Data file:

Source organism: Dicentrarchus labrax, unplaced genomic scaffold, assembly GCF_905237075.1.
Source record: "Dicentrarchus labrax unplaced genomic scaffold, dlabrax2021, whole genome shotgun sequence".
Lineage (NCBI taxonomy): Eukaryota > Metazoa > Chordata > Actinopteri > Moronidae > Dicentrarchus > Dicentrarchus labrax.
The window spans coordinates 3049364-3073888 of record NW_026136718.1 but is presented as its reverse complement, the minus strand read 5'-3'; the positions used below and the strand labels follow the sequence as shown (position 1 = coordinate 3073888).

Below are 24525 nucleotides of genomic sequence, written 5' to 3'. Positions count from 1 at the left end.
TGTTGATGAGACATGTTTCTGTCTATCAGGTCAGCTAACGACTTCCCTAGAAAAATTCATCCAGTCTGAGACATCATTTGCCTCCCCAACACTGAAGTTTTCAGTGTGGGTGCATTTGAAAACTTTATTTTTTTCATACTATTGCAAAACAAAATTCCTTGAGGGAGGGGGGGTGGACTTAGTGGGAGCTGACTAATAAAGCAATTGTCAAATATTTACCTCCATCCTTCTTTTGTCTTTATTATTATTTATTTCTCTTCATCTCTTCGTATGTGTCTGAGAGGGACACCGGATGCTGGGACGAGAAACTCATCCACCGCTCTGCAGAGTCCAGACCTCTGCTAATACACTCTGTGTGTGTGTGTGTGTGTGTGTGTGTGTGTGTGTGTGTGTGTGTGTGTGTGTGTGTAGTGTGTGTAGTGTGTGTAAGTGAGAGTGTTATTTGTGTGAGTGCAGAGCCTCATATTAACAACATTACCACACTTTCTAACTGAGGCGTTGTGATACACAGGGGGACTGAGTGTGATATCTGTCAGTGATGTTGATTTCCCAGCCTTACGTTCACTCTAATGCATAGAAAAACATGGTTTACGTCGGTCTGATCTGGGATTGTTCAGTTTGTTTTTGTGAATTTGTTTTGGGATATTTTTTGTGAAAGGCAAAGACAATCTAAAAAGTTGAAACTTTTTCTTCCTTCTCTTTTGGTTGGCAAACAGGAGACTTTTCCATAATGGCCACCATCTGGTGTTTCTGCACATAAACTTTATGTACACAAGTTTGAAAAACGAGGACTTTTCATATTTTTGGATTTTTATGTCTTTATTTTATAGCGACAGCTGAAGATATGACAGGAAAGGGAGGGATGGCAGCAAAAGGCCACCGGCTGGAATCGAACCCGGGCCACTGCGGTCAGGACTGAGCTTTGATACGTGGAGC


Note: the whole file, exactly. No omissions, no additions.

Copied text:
Source organism: Dicentrarchus labrax, unplaced genomic scaffold, assembly GCF_905237075.1.
Source record: "Dicentrarchus labrax unplaced genomic scaffold, dlabrax2021, whole genome shotgun sequence".
Lineage (NCBI taxonomy): Eukaryota > Metazoa > Chordata > Actinopteri > Moronidae > Dicentrarchus > Dicentrarchus labrax.
The window spans coordinates 3049364-3073888 of record NW_026136718.1 but is presented as its reverse complement, the minus strand read 5'-3'; the positions used below and the strand labels follow the sequence as shown (position 1 = coordinate 3073888).

Below are 24525 nucleotides of genomic sequence, written 5' to 3'. Positions count from 1 at the left end.
TGTTGATGAGACATGTTTCTGTCTATCAGGTCAGCTAACGACTTCCCTAGAAAAATTCATCCAGTCTGAGACATCATTTGCCTCCCCAACACTGAAGTTTTCAGTGTGGGTGCATTTGAAAACTTTATTTTTTTCATACTATTGCAAAACAAAATTCCTTGAGGGAGGGGGGGTGGACTTAGTGGGAGCTGACTAATAAAGCAATTGTCAAATATTTACCTCCATCCTTCTTTTGTCTTTATTATTATTTATTTCTCTTCATCTCTTCGTATGTGTCTGAGAGGGACACCGGATGCTGGGACGAGAAACTCATCCACCGCTCTGCAGAGTCCAGACCTCTGCTAATACACTCTGTGTGTGTGTGTGTGTGTGTGTGTGTGTGTGTGTGTGTGTGTGTGTGTGTGTGTGTAGTGTGTGTAGTGTGTGTAAGTGAGAGTGTTATTTGTGTGAGTGCAGAGCCTCATATTAACAACATTACCACACTTTCTAACTGAGGCGTTGTGATACACAGGGGGACTGAGTGTGATATCTGTCAGTGATGTTGATTTCCCAGCCTTACGTTCACTCTAATGCATAGAAAAACATGGTTTACGTCGGTCTGATCTGGGATTGTTCAGTTTGTTTTTGTGAATTTGTTTTGGGATATTTTTTGTGAAAGGCAAAGACAATCTAAAAAGTTGAAACTTTTTCTTCCTTCTCTTTTGGTTGGCAAACAGGAGACTTTTCCATAATGGCCACCATCTGGTGTTTCTGCACATAAACTTTATGTACACAAGTTTGAAAAACGAGGACTTTTCATATTTTTGGATTTTTATGTCTTTATTTTATAGCGACAGCTGAAGATATGACAGGAAAGGGAGGGATGGCAGCAAAAGGCCACCGGCTGGAATCGAACCCGGGCCACTGCGGTCAGGACTGAGCTTTGATACGTGGAGC